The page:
Sleeping Tips

Part 1; Your Bedroom
Get the room fresh; make sure your bedroom is well aired.
Make sure the bed and room are not too hot or cold.
If your bed and/or mattress are past their best and you can afford it, think about getting a new one. Change the mattress about every seven years. Make sure your pillows give you good support.
Keep your room as dark as you can and/or wear an eye mask.
It may be hard to stop noise from outside of the house. Make sure you control as much noise inside the house as you can. If there is a lot of noise use ear plugs.

Part 2; Mind and Body
Exercise can help you sleep better.
Mornings, afternoons or early evenings are best. Do not exercise three hours before bed. A brisk walk for 20-30 minutes is a good easy way of exercising.
Try not to eat for about 2 hours before you go to bed as your body starts to work to digest the food and you need to be slowing your body down now. If you are hungry have a light snack such as a banana. Try not to eat during the night if you wake up.
Drink small amounts in the evening which may help you stop the need to go to the toilet during the night. Be mindful of what you digest; tea, coffee, headache tablets energy tablets and drinks and painkillers can all contain caffeine, a stimulant. Be aware of how much caffeine you take through the day and try to cut out as much as you can in the late afternoon and evening.
Do you find yourself unable to sleep or waking up night after night? Residual stress, worry, and anger from your day can make it very difficult to sleep well.
When you wake up or can’t get to sleep, take note of what seems to be the recurring theme. That will help you figure out what you need to do to get your stress and anger under control during the day:If you can’t stop yourself from worrying, especially about things outside your control, you need to learn how to manage your thoughts.
For example, you can learn to evaluate your worries to see if they’re truly realistic and learn to replace irrational fears with more productive thoughts. Even counting sheep is more productive than worrying at bedtime.
If the stress of managing work, family, or school is keeping you awake, you need help with stress management. By learning how to manage your time effectively, handle stress in a productive way, and maintain a calm, positive outlook, you’ll be able to sleep better at night.
Relaxation is beneficial for everyone, but especially for those struggling with sleep. Practicing relaxation techniques before bed is a great way to wind down, calm the mind, and prepare for sleep. Some simple relaxation techniques include:

Deep breathing: Close your eyes—and try taking deep, slow breaths—making each breath even deeper than the last.

Progressive muscle relaxation: Starting at your toes, tense all the muscles as tightly as you can, then completely relax. Work your way up from your feet to the top of your head.

Visualizing a peaceful, restful place: Close your eyes and imagine a place or activity that is calming and peaceful for you. Concentrate on how relaxed this place or activity makes you feel.
If you have a smart phone and can download applications for your phone you can find free apps to help and assist you to relax. You can search for them using keywords such as sleep or relax and also under listed categories such as Health or Medical. Most will have timers to allow you to play relaxing sounds and will switch off after a set time.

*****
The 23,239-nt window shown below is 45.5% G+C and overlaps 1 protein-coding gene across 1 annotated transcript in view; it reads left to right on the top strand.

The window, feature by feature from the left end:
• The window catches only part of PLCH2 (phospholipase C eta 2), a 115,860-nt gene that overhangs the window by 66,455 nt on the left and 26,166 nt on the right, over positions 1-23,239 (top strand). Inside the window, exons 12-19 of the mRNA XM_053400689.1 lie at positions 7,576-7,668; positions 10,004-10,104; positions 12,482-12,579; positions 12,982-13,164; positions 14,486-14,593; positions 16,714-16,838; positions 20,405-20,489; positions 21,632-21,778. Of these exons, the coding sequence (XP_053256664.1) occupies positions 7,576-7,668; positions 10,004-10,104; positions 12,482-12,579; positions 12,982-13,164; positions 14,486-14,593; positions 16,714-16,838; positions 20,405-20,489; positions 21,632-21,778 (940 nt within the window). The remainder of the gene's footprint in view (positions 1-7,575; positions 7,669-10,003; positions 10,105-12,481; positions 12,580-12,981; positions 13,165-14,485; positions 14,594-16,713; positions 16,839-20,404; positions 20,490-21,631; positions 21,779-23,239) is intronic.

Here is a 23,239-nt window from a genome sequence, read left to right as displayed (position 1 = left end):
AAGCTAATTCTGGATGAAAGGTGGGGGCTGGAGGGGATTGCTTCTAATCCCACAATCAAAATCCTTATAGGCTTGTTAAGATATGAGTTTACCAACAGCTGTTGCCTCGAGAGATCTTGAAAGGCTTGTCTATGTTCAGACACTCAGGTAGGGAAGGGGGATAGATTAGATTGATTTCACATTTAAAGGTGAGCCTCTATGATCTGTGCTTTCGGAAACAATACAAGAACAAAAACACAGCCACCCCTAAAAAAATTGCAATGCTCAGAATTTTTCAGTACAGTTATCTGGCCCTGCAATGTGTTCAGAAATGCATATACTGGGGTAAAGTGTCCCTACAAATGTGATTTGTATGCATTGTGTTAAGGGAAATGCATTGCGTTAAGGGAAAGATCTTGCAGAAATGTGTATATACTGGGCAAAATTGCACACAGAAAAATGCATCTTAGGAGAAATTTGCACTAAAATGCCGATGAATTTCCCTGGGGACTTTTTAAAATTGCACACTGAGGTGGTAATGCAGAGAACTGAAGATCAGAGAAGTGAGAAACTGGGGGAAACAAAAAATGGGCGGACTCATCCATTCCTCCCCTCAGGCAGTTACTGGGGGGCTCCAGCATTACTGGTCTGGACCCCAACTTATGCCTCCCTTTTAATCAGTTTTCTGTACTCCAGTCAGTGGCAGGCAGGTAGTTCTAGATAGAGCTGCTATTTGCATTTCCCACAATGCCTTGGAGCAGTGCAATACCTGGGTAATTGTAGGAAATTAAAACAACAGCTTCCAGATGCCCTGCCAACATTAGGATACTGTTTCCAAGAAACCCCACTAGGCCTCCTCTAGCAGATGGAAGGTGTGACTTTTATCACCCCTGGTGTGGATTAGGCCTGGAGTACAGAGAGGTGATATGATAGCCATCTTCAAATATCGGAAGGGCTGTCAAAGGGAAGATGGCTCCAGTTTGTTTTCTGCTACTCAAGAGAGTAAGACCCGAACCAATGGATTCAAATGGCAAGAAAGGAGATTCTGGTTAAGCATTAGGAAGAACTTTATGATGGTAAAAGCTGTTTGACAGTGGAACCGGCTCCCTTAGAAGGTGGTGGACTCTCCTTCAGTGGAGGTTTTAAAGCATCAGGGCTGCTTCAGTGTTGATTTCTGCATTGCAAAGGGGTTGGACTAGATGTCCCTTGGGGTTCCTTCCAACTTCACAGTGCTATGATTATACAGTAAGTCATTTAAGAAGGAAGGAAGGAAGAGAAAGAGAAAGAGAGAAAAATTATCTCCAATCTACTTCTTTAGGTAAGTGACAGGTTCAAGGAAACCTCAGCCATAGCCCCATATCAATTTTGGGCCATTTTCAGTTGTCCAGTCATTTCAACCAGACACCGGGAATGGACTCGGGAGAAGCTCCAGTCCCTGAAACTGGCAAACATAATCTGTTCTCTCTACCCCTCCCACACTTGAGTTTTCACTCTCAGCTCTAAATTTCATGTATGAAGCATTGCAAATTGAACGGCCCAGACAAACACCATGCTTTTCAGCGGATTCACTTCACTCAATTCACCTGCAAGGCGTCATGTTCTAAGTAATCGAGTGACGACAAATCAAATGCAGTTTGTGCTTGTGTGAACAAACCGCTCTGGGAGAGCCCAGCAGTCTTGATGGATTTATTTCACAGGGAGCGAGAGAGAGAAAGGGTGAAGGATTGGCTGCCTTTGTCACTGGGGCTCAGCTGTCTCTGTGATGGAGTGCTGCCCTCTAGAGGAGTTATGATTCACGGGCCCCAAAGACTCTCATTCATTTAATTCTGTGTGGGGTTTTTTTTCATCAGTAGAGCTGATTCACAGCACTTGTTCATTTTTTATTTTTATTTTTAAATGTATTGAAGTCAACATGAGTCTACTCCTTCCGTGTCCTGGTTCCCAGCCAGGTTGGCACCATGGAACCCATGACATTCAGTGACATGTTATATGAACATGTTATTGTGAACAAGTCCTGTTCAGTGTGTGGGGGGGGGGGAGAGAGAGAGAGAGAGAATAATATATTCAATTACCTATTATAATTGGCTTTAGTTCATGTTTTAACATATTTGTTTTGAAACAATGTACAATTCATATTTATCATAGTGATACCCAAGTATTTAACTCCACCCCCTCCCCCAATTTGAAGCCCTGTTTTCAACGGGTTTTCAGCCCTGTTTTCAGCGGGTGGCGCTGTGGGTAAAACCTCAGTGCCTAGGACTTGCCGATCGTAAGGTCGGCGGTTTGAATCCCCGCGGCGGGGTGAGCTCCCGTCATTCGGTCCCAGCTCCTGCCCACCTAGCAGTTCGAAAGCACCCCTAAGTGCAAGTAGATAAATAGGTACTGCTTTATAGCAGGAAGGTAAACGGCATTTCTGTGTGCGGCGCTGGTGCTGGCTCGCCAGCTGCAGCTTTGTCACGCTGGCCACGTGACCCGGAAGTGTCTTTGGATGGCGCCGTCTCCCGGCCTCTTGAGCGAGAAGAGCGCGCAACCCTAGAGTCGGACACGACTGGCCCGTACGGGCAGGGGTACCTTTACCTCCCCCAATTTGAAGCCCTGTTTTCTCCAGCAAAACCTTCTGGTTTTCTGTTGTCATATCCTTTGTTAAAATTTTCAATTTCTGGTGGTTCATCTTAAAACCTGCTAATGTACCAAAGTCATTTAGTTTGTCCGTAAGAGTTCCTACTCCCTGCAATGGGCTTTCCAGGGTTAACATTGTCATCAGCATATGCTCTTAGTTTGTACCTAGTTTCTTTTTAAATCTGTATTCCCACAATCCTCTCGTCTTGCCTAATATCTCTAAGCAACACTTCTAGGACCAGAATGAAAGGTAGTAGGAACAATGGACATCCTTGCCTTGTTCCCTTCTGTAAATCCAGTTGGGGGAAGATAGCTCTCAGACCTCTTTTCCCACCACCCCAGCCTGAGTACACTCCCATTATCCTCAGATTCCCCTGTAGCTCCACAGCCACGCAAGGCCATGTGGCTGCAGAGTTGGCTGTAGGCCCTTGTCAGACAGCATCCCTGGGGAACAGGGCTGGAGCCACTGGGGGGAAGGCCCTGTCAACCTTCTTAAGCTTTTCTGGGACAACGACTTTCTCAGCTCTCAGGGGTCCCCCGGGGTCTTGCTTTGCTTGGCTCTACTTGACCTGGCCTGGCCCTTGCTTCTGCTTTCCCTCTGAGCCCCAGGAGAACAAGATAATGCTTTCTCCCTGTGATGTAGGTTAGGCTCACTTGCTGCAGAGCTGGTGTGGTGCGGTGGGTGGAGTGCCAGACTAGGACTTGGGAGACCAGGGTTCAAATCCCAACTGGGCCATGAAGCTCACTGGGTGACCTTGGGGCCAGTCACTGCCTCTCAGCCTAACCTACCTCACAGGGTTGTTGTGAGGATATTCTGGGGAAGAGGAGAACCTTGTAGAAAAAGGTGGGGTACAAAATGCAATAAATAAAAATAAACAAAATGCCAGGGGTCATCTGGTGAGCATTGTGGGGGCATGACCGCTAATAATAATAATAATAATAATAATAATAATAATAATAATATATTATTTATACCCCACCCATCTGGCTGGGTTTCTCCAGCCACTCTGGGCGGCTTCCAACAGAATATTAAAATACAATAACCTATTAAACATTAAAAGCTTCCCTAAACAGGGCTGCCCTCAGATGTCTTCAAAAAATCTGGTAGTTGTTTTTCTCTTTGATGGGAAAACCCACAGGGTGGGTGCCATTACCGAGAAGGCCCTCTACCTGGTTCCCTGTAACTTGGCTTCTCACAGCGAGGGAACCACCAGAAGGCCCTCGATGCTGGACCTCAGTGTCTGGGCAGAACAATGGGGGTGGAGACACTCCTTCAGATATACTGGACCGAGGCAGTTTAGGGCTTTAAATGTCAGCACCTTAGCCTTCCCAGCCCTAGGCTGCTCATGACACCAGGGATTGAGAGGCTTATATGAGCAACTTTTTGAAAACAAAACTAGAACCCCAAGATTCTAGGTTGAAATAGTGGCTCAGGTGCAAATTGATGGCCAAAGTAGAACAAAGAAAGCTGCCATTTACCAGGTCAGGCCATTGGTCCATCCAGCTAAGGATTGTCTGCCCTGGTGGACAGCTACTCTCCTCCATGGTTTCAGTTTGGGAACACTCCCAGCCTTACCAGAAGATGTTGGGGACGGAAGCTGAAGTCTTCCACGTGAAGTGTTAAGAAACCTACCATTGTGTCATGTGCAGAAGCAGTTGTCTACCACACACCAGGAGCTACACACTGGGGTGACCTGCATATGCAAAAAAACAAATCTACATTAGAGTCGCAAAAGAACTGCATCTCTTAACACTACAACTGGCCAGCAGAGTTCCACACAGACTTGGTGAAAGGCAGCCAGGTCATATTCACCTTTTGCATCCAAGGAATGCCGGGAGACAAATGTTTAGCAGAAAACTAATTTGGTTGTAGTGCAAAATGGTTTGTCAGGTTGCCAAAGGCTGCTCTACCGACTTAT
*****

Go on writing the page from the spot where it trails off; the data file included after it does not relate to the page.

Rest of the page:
You can also use natural sleep remedies such as Lavender to help aid a restful sleep. You can buy small Lavender pillows to place between your normal pillows or dried Lavender hung from your bed also works well. Lavender essences in the form of air fresheners, fragrant candles and oils for either bathing or burning (do not leave candles or oil burners unattended) also aid mindful rest.

Part 3; Getting Back to Sleep
It’s normal to wake briefly during the night. In fact, a good sleeper won’t even remember it. But if you’re waking up during the night and having trouble falling back asleep, the following tips may help.

Stay out of your head. The key to getting back to sleep is continuing to cue your body for sleep, so remain in bed in a relaxed position. Hard as it may be, try not to stress over the fact that you’re awake or your inability to fall asleep again, because that very stress and anxiety encourages your body to stay awake. A good way to stay out of your head is to focus on the feelings and sensations in your body, so become more mindful.
Make relaxation your goal, not sleep. If you are finding it hard to fall back asleep, try a relaxation technique such as visualization, deep breathing, or meditation, which can be done without even getting out of bed. Remind yourself that although they’re not a replacement for sleep, rest and relaxation will still help rejuvenate your body.

Do a quiet, non-stimulating activity. If you’ve been awake for more than 15 minutes, try getting out of bed and doing a quiet, non-stimulating activity, such as reading a book. Keep the lights dim so as not to cue your body clock that it’s time to wake up. Also avoid screens of any kind—computers, TV, cell phones, iPads—as the type of light they emit is stimulating to the brain.
A light snack or herbal tea might help relax you, but be careful not to eat so much that your body begins to expect a meal at that time of the day.
Postpone worrying and brainstorming. If you wake during the night feeling anxious about something, make a brief note of it on paper and postpone worrying about it until the next day when you are fresh and it will be easier to resolve. Similarly, if a brainstorm or great idea is keeping you awake, make a note of it on paper and fall back to sleep knowing you’ll be much more productive and creative after a good night’s rest.
Now, turn the lights off and get some rest.

Last updated: 9th September 2019